Posts Tagged ‘Guantanamo Bay’

From the Guantanamo Bay souvenir shop

August 15, 2022

Be Here Now is a famous book on spirituality published in 1971, which is still in print.  I understand the staff at the Guantanamo Bay detention center also celebrate Martin Luther King Day.  How could you satirize this?  A hat tip to Naked Capitalism for the coffee cup image.

The passing scene – October 14, 2015

October 14, 2015

On Building Armies (and Watching Them Fail) by Andrew Bacevich for TomDispatch.

Andrew Bacevich is a West Point graduate, a Vietnam veteran and a retired career Army officer who now teaches political science.  He said the goal of the neo-conservative faction in the U.S. government is military domination.

Since most Americans are unwilling to fight except against actual threats to the nation, the neo-conservatives try to use foreign fighters as proxies.  But foreigners also are unwilling to fight for American neo-conservative goals.

Those who are willing to fight have their own agendas, which is not the same as the U.S. agenda.  The latest example is the attempt to train “moderate” Syrian rebels.   Where, asks Bacevich, did Americans ever get the idea that they are especially good at training foreign armies?

I would be interested to hear from anybody who could make a case that the American people are better off for any of the U.S. military interventions during the past 15 years, or that the people of the target countries are better off, or that the world is better off.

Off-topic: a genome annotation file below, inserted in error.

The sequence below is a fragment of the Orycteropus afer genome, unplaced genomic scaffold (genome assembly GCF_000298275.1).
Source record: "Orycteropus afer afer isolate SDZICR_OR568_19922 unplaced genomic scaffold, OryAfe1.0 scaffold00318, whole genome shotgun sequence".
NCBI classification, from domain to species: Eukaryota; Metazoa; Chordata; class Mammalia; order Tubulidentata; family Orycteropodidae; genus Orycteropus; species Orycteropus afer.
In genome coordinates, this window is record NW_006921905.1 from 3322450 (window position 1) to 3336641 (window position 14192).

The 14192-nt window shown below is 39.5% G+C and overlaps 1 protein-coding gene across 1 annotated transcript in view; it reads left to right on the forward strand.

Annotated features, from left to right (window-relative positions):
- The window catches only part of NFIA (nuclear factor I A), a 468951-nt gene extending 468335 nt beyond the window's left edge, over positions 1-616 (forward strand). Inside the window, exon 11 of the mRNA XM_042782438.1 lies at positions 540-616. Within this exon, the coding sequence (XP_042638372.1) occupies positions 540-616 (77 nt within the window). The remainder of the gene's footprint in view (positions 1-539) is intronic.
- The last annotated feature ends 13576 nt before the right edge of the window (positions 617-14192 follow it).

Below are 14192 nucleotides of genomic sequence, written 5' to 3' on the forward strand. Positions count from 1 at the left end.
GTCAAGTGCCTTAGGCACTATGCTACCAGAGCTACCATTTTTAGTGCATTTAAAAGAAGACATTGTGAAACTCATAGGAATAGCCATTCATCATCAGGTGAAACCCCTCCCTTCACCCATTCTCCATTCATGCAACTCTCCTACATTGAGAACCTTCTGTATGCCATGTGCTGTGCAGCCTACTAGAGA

Aerospace Trade: Trump’s Winning Card by Eamonn Fingleton for the Unz Review.

Eamonn Fingleton, a former editor of Forbes and the Financial Times, says Boeing is a prime example of the failure of U.S. trade policy, which is based on obsolete ideas about free trade.

As a condition for doing business, Japan, China and other countries insist that U.S. companies such as Boeing shift not only manufacturing operations to their countries, but share vital technological know-how.  The short-term benefit is a boost in profit for the U.S. company.  The long-term cost is a hollowing out of American industry.

He thinks it would take an outsider such as Donald Trump to change this.  I agree it would take someone not beholden to the American business establishment.

How to Protect Your Personal Data—and Your Humanity—From the Government by Walter Kirn for The Atlantic.

Electronics, the Internet and computer algorithms give governments and businesses the means to monitor your every move and draw conclusions—not necessarily accurate ones.

I’m reminded of the old definition of a paranoid:  Someone who lacks the normal person’s ability to diminish awareness of reality.

A History of Secret Torture at Guantanamo Bay by Bonnie Tamres-Moore for the Washington Spectator.

For Murdoch and Fox, the chickens may be coming home to roost by Matt Taibbi for Rolling Stone.

Svetlana Alexievich: The Truth in Many Voices by Timothy Snyder for the New York Review of Books.

Creating “un-people” at Guantanamo

October 29, 2012

George Orwell in his novel 1984 coined the word un-person.  When the regime of Big Brother turns you into an un-person, you not only cease to exist, but all record and memory of your existence cease to exist.  This was inspired by the old Soviet Union, where, when the regime turned against a prominent person, they not only disappeared, but all reference to them in the Great Soviet Encyclopedia was eliminated.  Winston Smith, the central character of 1984, has a job of “rectifying” the records.